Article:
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Misdemeanor Brandishing Charge for San Mateo County Deputy

Posted on in Criminal Defense

Misdemeanor brandishing charges have been brought against a San Mateo County Sheriff's Deputy. The Mercury News reports that the District Attorney decided to charge the deputy with misdemeanor brandishing after a confrontation between the deputy and a custodian in a Redwood City courtroom. The courtroom was closed to the public at the time.

Brandishing is a serious allegation for any law enforcement officer. According to witnesses the deputy and custodian got into an argument regarding the recent murder of a South Carolina police officer. The custodian alleges that the deputy unholstered his side-arm in a threatening manner. The Mercury reports that the deputy informed the District Attorney that he was merely inspecting his firearm. Nevertheless the District Attorney made the decision to file charges against him.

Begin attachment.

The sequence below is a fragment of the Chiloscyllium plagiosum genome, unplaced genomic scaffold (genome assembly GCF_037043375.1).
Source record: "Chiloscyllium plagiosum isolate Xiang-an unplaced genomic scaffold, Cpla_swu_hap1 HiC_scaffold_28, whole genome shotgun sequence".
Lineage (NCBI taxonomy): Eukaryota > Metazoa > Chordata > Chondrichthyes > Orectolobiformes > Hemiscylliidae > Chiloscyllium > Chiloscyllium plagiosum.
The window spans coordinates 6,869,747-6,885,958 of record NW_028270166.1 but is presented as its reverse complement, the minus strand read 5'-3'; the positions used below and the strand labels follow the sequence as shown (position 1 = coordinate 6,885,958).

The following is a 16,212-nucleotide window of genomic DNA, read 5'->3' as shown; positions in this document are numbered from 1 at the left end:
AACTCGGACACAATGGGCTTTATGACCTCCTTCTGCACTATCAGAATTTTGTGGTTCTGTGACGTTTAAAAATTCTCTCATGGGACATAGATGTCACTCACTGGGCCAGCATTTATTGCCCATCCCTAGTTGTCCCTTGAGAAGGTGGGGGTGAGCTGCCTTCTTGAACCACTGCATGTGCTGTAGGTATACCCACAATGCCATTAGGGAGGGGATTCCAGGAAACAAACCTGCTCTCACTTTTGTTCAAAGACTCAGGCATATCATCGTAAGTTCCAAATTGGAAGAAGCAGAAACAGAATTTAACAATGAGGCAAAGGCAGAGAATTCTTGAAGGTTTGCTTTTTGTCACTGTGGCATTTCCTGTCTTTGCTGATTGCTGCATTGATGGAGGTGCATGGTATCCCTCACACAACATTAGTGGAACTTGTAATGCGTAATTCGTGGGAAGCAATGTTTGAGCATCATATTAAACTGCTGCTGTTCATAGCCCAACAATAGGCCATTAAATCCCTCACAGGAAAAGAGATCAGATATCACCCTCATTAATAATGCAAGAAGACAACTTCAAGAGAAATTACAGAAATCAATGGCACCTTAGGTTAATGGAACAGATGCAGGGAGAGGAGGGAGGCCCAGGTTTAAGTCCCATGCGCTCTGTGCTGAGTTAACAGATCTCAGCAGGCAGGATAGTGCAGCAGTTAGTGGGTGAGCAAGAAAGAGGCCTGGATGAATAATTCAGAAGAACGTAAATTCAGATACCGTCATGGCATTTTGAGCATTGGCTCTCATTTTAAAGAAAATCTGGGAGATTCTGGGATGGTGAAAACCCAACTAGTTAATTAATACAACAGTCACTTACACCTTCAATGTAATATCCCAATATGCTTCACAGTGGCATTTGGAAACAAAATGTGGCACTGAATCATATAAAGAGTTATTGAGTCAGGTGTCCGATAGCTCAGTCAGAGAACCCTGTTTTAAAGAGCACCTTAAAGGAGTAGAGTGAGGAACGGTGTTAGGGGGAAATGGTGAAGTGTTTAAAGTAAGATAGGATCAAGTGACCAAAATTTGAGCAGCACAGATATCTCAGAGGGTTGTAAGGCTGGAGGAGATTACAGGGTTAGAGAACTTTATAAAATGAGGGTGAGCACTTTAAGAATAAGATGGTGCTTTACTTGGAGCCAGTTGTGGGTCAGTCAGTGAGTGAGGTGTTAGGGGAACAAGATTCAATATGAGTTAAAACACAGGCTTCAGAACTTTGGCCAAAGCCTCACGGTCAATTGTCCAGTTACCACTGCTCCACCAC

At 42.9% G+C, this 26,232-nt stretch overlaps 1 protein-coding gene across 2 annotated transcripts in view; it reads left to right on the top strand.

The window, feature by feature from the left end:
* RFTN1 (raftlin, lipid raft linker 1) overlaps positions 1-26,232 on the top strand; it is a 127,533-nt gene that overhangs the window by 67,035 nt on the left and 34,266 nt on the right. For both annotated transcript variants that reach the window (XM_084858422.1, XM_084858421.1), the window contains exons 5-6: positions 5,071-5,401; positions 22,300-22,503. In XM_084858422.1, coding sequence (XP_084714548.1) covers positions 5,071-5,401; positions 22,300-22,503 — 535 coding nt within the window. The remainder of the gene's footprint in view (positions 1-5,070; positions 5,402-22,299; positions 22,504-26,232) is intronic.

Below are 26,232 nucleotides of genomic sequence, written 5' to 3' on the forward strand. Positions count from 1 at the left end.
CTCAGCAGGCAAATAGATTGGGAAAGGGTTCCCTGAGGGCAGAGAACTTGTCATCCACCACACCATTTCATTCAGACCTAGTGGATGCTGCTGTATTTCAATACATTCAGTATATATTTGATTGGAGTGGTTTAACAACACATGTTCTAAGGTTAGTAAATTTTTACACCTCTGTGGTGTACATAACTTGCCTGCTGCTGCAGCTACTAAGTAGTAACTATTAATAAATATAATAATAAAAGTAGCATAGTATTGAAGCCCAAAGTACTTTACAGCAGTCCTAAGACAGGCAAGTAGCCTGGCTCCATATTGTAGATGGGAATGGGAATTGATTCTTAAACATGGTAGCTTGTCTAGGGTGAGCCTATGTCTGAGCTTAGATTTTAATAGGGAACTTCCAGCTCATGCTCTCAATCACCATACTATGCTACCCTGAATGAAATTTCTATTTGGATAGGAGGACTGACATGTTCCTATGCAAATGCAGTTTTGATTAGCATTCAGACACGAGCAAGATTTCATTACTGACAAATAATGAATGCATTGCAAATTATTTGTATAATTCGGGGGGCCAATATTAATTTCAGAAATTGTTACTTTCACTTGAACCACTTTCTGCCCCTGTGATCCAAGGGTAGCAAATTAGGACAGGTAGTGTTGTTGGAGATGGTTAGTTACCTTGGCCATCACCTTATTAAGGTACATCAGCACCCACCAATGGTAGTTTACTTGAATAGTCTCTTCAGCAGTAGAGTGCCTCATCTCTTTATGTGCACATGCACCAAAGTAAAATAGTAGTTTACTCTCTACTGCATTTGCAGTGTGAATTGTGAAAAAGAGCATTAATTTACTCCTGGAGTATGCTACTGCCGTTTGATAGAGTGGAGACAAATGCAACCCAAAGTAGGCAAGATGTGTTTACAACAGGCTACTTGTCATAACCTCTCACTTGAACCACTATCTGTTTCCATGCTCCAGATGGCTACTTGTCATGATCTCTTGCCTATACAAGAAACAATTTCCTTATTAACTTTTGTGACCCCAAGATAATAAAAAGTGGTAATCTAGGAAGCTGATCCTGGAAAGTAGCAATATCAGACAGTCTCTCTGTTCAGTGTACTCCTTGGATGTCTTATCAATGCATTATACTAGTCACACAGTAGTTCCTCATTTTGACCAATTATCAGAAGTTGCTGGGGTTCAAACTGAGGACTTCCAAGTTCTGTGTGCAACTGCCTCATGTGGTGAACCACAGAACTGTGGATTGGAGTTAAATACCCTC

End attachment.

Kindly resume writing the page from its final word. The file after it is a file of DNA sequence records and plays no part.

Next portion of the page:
Gun brandishing charges such as the one this deputy is facing (Penal Code section 417(a)(2)) carriers a term of up to one year in county jail. Different than many other misdemeanors, this charge carries a mandatory minimum term of three months, and does not qualify for jail alternatives, such as community service or work release. A conviction may also ban the deputy from owning or possessing a firearm.

To prove this crime the prosecutor would need to show that the deputy 1) drew or exhibited his firearm in the immediate presence of the victim, 2) done in a threatening, angry or rude manner, and 3) not done in self-defense. The weapon does not have to be pointed at the victim, just exhibited in a threatening or angry manner. Also, the gun need not be loaded at the time of the assault.

If you have been arrested or charged with a crime, you need to consult with an experienced attorney. For a free consultation call the Law Offices of Erik Steven Johnson at 408-246-3004. Know Your Rights!

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